Maryland Workers’ Comp Attorneys
Workers’ Compensation Coverage
Workers’ compensation insurance is purchased by Maryland employers to cover the costs of injuries or illnesses workers suffer “out of and in the course of” employment. In order to be covered by workers’ compensation, an injury or illness has to meet certain requirements under Maryland law.
Coverage for Injuries
In order to be covered by workers’ compensation in Maryland, an accidental personal injury must “arise out of and in the course of” the injured person’s employment. Injuries that do not meet this two-part standard are generally not covered by workers’ compensation.
What Are Coverage Requirements?
- An injury that arises “out of” employment is one that occurs while the worker is doing the work he or she was hired to do, according to the Maryland Workers’ Compensation Commission. An injury that arises “in the course of” employment looks at the time, place, and circumstances of the injury. For instance, an injury that takes place in the office during normal work hours is likely to be considered “in the course of” employment, but an injury that takes place while the worker is putting in voluntary overtime on work while sitting in a local coffee shop may not.
- In addition, an injury must also be an “accidental personal injury” to be covered. Intentionally-inflicted injuries may not be covered by workers’ compensation, whether the worker intentionally inflicted them on him- or herself or they were intentionally inflicted by another person. However, workers who were intentionally injured by another may have the ability to file a civil lawsuit and/or pursue a criminal claim against the intentional injurer.
Does the Location of Injury Matter?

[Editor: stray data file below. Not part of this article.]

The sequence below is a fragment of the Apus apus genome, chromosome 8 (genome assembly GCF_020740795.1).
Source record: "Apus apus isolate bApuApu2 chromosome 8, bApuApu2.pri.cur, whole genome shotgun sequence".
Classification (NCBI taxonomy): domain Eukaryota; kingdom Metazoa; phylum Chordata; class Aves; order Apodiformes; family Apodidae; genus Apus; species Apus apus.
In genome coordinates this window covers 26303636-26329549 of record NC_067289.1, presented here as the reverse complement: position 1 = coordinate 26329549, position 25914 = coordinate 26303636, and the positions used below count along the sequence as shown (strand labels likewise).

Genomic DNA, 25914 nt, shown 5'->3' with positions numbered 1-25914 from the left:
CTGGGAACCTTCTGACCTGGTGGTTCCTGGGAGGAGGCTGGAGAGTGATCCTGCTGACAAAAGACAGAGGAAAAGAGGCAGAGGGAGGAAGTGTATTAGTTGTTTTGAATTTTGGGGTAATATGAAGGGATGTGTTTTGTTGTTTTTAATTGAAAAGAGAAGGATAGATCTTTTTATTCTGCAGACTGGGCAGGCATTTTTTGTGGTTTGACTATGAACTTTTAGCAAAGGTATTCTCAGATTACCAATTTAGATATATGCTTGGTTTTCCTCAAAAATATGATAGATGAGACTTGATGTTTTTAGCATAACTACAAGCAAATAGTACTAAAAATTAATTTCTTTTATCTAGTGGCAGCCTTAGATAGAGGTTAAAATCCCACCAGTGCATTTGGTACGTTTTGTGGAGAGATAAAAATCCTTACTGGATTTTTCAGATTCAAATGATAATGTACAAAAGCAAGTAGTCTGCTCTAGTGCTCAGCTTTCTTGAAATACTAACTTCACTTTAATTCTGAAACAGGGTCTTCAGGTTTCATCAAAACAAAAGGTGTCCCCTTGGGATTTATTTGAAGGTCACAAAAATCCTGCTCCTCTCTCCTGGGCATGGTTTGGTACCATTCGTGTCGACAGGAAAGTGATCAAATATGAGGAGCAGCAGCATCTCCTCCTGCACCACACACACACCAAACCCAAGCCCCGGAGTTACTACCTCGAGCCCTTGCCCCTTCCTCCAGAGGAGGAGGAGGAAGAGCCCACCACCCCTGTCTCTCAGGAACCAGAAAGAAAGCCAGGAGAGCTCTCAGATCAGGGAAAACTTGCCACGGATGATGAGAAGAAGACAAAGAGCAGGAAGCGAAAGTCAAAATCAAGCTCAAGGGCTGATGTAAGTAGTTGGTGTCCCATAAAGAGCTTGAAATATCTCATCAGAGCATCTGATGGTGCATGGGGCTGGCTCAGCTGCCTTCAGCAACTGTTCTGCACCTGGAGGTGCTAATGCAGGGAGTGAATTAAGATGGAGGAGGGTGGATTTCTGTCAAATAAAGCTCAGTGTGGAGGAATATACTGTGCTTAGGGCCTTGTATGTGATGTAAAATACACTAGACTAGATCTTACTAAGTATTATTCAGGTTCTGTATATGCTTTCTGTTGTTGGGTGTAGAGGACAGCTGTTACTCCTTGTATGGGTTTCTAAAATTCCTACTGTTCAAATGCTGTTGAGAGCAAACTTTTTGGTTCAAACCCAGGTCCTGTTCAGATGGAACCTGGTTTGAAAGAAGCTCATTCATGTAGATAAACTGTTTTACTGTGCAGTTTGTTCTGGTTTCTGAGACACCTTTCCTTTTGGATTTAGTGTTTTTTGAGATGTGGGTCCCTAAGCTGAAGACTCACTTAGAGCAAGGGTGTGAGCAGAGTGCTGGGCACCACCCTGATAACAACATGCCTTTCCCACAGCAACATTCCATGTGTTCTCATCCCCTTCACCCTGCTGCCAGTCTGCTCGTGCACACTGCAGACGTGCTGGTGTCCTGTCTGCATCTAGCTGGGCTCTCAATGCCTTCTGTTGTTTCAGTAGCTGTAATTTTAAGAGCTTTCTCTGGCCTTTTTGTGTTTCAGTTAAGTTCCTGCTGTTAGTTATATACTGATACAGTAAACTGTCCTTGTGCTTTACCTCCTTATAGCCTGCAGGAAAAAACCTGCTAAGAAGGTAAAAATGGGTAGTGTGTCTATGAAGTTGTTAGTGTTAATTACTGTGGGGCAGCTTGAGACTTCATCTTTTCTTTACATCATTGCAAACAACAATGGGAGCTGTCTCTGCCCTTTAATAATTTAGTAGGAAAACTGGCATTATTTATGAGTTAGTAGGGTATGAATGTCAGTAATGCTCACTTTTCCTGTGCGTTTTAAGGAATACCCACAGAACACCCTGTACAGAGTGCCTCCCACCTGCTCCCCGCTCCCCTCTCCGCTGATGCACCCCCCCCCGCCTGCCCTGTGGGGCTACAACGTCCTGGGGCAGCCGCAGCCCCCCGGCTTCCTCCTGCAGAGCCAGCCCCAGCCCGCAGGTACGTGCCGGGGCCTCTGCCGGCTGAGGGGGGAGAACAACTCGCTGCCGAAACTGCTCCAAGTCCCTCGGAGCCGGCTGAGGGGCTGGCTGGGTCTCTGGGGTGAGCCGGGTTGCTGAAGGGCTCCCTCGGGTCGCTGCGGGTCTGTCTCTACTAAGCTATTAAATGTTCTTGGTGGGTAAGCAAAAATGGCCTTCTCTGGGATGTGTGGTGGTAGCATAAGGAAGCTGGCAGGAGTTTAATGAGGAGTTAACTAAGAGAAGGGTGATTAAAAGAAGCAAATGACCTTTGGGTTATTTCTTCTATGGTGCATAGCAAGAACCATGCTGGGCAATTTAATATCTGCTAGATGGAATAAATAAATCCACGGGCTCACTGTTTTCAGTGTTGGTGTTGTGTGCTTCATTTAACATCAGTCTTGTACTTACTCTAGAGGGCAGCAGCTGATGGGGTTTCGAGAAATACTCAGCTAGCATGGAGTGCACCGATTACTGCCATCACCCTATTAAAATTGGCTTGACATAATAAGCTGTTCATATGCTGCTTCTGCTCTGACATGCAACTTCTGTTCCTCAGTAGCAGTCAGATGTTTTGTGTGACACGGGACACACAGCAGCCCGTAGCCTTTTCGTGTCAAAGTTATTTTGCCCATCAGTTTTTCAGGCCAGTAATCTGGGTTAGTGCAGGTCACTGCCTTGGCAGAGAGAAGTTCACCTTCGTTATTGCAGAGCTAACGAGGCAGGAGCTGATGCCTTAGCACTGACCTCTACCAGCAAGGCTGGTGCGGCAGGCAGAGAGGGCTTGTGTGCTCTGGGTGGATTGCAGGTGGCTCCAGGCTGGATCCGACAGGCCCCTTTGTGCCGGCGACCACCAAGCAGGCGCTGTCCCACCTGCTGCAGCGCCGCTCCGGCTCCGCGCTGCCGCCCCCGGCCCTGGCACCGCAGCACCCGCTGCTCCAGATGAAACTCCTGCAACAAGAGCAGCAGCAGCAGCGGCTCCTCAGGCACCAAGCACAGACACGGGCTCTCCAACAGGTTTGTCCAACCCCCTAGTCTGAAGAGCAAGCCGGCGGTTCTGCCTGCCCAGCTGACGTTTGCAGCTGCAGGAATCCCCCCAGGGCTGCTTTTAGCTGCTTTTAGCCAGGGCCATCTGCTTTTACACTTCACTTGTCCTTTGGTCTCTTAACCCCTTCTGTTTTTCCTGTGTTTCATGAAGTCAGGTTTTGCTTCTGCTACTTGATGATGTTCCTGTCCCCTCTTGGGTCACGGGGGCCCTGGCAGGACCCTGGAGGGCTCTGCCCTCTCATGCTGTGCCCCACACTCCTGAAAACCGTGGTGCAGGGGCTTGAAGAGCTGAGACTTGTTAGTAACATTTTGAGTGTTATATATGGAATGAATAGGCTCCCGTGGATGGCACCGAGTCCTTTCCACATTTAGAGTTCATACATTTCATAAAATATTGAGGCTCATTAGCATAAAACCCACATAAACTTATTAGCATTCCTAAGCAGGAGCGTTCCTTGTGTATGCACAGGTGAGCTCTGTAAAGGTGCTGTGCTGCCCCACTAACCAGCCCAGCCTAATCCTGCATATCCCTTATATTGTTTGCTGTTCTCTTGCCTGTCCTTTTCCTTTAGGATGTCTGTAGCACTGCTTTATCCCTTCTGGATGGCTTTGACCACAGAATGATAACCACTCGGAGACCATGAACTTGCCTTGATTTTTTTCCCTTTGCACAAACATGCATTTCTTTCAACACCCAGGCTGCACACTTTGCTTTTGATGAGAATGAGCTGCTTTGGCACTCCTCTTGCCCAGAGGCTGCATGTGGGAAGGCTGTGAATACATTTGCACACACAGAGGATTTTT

The place the injury occurs and the principal place of business of the employer also affect whether a particular injured employee is covered by workers’ compensation. In Maryland, the injury must either occur within Maryland, or the employer’s principal place of business must be within Maryland.
Workers whose employers are not located in Maryland, but who are injured while temporarily in either place, may not be eligible for Maryland workers’ compensation. However, these workers may be covered by workers’ compensation laws in their employer’s principal place of business.
Workers’ compensation in Maryland also covers injuries and illnesses that cause temporary or permanent disability. The disability may be total or partial.
In Maryland, “temporary total disability payments” are available for workers whose injuries keep them off the job for more than three days. These benefits can total as much as two-thirds (66 percent) of the worker’s average weekly wage, but cannot be more than the statewide average weekly wage, which is re-calculated each year. Temporary total disability payments are available until you can return to work or until you reach “maximum medical improvement,” whichever comes first.
What Is Non-Workers’ Compensation Benefits?
Disability benefits through workers’ compensation are separate from short-term or long-term disability benefits provided through disability insurance (purchased either by you or by your employer). They are also separate from Social Security Disability (SSD) benefits. If you are disabled by a workplace injury, you may be eligible for some or all of these benefits in addition to your workers’ compensation benefits.
Obtaining the Coverage You Deserve
Understanding workers’ compensation coverage and benefits can be confusing. If you or someone you love has been injured on the job, the dedicated Maryland workers’ compensation coverage attorneys at Alpert Schreyer, LLC are here to help. We have the knowledge and experience to ensure you receive the benefits you are entitled to. Call us today at (844) 632-7274 or fill out our online contact form for a free initial consultation.